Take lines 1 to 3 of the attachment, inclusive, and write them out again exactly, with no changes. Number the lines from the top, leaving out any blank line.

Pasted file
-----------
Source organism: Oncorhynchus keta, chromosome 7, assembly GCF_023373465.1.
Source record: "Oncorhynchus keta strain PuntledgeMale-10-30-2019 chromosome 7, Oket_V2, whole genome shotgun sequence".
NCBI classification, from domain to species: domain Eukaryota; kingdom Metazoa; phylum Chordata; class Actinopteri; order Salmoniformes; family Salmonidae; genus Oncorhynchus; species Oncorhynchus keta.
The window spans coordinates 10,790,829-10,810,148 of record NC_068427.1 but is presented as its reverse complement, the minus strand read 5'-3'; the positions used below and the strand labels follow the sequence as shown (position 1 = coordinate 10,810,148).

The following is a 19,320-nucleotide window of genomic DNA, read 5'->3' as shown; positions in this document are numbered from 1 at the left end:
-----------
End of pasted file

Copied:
Source organism: Oncorhynchus keta, chromosome 7, assembly GCF_023373465.1.
Source record: "Oncorhynchus keta strain PuntledgeMale-10-30-2019 chromosome 7, Oket_V2, whole genome shotgun sequence".
NCBI classification, from domain to species: domain Eukaryota; kingdom Metazoa; phylum Chordata; class Actinopteri; order Salmoniformes; family Salmonidae; genus Oncorhynchus; species Oncorhynchus keta.